Derivative benefits test: The inclusion of a derivative benefits test in paragraph 2(f) of Article 22 of the 2016 Model generally is a “taxpayer favorable” change that increases the ability of foreign companies to qualify for treaty benefits. Although the prior U.S. model treaty did not contain a derivative benefits test, derivative benefits tests have been included in numerous U.S. tax treaties that were signed both before and after the prior U.S. Model.*
*See, e.g., Art. 28(3) of the 1989 U.S.-Germany Income Tax Treaty, as amended by the 2009 Protocol to the Treaty; Art. 23(3) of the 2001 U.S.-U.K Income Tax Treaty; Art. 23(3) of the 2013 U.S.-Poland Income Tax Treaty (signed but not yet approved by the Senate).
The derivative benefits test provides that a company that is a resident of a contracting state may qualify for treaty benefits, regardless whether the company is a qualified person, if at the time when the benefit would be accorded the company satisfies both an ownership test and a base erosion test.
The ownership prong of the derivative benefits test would require at least 95% of the aggregate voting power and value of the shares (and at least 50% of any disproportionate class of shares) of the company claiming treaty benefits to be owned, directly or indirectly, by seven or fewer persons that are equivalent beneficiaries, provided that in the case of indirect ownership, each intermediate owner is a qualifying intermediate owner.
An equivalent beneficiary for this purpose generally means a resident of any state that has a comprehensive tax treaty with the United States under which the resident would be entitled to the same benefits as the benefits being claimed by the company under the first treaty. As was the case in the May 2015 draft, the rules in the 2016 Model eliminate the requirement in current U.S. tax treaties that an equivalent beneficiary be a resident of a member state of a particular economic zone such as the European Union (EU), European Economic Area (EEA), or a party to the North American Free Trade Agreement (NAFTA).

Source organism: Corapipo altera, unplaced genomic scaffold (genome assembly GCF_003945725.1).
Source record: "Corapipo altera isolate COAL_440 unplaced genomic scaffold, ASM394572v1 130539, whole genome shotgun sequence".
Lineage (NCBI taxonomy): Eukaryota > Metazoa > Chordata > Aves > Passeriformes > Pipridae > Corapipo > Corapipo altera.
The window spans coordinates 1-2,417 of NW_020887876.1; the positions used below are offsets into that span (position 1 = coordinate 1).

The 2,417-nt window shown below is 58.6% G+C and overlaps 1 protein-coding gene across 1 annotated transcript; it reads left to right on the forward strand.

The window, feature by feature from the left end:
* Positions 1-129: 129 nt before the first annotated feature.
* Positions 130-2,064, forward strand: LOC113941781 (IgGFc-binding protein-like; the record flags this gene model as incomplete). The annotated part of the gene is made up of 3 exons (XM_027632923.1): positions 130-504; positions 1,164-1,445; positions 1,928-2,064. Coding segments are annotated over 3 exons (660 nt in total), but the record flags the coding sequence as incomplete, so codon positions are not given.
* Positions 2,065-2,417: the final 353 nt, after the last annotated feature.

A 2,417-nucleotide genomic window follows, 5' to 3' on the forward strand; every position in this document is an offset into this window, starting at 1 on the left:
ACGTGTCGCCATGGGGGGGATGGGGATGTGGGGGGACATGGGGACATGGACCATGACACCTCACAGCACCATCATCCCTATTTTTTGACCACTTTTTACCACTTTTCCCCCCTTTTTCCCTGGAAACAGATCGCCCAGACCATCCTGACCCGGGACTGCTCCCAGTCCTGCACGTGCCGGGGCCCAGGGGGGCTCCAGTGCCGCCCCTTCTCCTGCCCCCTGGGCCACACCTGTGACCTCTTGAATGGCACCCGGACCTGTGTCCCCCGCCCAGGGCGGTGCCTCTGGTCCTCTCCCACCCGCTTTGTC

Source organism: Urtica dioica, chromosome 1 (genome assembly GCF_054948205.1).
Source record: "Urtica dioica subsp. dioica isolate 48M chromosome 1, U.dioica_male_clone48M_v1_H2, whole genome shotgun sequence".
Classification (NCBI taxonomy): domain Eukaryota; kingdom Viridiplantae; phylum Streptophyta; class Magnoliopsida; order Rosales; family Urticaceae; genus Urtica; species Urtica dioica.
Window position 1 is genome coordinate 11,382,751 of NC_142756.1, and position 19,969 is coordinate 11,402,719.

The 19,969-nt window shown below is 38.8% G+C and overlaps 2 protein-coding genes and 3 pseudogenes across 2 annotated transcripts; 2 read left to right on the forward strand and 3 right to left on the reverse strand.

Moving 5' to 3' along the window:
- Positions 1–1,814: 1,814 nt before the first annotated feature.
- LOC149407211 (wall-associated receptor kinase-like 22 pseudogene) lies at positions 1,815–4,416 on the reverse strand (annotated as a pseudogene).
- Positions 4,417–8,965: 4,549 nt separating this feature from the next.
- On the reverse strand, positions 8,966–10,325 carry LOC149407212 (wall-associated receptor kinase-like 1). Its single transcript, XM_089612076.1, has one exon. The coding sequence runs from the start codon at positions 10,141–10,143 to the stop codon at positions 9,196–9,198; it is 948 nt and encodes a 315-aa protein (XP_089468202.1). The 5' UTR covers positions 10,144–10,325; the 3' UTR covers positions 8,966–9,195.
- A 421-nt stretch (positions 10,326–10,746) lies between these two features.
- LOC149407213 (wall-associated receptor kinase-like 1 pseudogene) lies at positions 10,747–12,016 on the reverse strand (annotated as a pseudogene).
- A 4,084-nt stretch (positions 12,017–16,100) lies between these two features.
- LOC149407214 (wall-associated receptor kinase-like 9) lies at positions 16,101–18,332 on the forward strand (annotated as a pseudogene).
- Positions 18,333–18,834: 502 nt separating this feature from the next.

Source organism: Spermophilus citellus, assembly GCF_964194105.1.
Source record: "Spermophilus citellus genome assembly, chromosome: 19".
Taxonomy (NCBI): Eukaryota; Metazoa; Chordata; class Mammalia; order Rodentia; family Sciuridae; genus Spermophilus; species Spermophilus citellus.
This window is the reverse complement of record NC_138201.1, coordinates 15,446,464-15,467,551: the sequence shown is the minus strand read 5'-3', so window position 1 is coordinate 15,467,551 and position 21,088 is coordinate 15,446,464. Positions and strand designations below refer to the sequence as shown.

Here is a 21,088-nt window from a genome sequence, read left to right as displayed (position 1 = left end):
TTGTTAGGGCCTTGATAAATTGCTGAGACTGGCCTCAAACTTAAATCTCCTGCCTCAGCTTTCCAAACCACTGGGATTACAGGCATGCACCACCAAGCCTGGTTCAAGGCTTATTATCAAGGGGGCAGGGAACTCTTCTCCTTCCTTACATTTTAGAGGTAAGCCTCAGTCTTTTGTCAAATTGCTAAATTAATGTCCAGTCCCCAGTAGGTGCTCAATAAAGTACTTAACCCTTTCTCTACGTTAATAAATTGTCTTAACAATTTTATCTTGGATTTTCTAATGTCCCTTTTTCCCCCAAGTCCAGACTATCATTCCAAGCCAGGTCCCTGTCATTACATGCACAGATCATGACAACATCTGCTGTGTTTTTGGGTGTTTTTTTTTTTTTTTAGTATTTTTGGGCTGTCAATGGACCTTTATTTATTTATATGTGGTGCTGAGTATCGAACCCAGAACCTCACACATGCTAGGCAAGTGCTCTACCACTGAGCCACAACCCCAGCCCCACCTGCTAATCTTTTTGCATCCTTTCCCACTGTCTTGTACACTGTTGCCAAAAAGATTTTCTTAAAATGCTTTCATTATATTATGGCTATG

In addition, in response to comments received on the May 2015 draft, the 2016 Model allows certain categories of qualified persons in the state of source to be treated as equivalent beneficiaries, provided that such persons in the aggregate do not own more than 25% of the tested company.
The 2016 Model also removes the “cliff effect” in current tax treaties that results from the requirement that a third-country resident be entitled to a rate of tax less than or equal to the rate applicable under the tax treaty under which benefits are being claimed, by entitling a resident of the treaty partner to the highest rate of withholding to which its third-country resident owners would be entitled. In addition, the 2016 Model allows individual third-country resident shareholders to be treated as companies with respect to the rate comparison, so long as the company seeking to qualify under the derivative benefits test has sufficient substance in its residence country, thus allowing the company to qualify for the 5% rate of withholding on dividends even though the company’s individual shareholders would not be entitled to the 5% rate.
Unlike the ownership prong of the derivative benefits provisions in current U.S. tax treaties, the 2016 Model would restrict intermediate ownership to qualifying intermediate owners. Thus, the ownership prong of the derivative benefits test in the 2016 Model is broader in some respects, but narrower in others, than in current tax treaties. However, in response to comments received, the 2016 Model expanded the definition of a qualified intermediate owner from the May 2015 draft to include any company that is a resident of a country that has in effect a comprehensive tax treaty that contains rules addressing STRs and NIDs that are analogous to the rules in the 2016 Model.
KPMG observation: The base erosion prong of the derivative benefits test in the 2016 Model is in all ways more restrictive than the base erosion prong of the derivative benefits tests in current U.S. tax treaties. The base erosion prong of the 2016 Model would require that less than 50% of the company’s gross income, and less than 50% of the tested group’s gross income, is paid or accrued, directly or indirectly, in the form of payments (excluding arm’s length payments in the ordinary course of business for services or tangible property) that are deductible for tax purposes in the residence state, either to persons that are not equivalent beneficiaries or to persons that are equivalent beneficiaries but are connected persons that benefit from an STR (or in the case of a payment of interest, that benefit from NIDs) in their state of residence with respect to the deductible payment.